rojo's avatar

Never happen. I want Texas, or at least a big chunk of it, and it has been gerrymandered red for so long it will take the Supreme Court (and not this one) to make the playing field level again.

There are actually a lot of us blue’s here but we have been rendered powerless

Neodarwinian's avatar

You think we have problems along these lines?

Try Iraq for an example of real separation of ” opinion ” problems. Or, if that is not to your taste try many African countries and some South American countries for separation anxieties.

We are not anywhere near the dichotomy you suppose yet and I think only ideological commitments are supporting your vision of this recent national disagreement.

drhat77's avatar

As soon as we’d schism there would be infighting in the newly established countries. We need our straw men.

DominicX's avatar

I think people in this country really overreact to differences of opinion. I’m with @Neodarwinian on this one; I don’t think the division in this country is near great enough to warrant a true separation. But I do agree that the American government really doesn’t know how to compromise, and that is from people on both sides.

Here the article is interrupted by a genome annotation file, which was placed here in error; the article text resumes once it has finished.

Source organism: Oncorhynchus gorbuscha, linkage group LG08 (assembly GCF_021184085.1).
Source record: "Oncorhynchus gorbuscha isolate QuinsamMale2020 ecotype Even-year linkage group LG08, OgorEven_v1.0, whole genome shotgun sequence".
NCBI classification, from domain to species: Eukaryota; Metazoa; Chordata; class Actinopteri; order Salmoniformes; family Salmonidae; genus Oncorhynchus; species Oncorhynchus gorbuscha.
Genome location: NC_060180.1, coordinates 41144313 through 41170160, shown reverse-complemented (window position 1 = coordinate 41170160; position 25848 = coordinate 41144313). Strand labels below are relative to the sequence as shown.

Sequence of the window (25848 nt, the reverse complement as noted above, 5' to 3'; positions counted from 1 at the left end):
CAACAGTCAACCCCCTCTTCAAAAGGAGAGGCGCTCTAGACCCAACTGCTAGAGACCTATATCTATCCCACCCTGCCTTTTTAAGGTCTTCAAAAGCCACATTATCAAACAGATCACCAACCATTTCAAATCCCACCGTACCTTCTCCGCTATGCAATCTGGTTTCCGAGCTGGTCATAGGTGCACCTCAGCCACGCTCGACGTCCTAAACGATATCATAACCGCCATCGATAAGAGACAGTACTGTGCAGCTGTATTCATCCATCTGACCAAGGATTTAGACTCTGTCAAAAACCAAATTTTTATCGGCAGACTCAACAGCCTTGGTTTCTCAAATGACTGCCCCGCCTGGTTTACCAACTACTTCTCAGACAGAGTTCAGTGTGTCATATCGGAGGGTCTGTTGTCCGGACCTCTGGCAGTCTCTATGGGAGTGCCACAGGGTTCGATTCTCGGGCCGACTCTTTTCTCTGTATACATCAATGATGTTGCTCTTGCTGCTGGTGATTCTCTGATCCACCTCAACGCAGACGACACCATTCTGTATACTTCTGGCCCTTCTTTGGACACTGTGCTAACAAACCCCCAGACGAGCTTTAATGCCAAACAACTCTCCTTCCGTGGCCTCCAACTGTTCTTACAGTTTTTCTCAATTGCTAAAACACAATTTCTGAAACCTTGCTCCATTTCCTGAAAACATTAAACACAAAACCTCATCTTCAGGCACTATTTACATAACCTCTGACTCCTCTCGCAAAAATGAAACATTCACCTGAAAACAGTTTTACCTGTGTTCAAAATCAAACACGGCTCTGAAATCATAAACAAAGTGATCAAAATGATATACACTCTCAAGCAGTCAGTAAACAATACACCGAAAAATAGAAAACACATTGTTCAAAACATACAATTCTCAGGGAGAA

Dutchess_III's avatar

No.
We just need to vote to keep the sane politicians in and kick the insane ones out.

ucme's avatar

Snap off the Florida panhandle & allow it to form it’s own banana republic, no one will notice.

bolwerk's avatar

There are already plenty of fully sovereign tinpot authoritarian regimes in the world. Adding places like Texas and Mississippi to the list just means they aren’t constrained by a constitution that at some level still respects rule of law and human rights. Seems like a bad deal for the citizens of planet Earth. Not to mention bad for the victims of those regimes living in those places.

Pachy's avatar

No—it’s time to stop electing stubborn, ignorant, mean-spirited, narrow-minded, short-sighted, compromise-adverse, demagogues.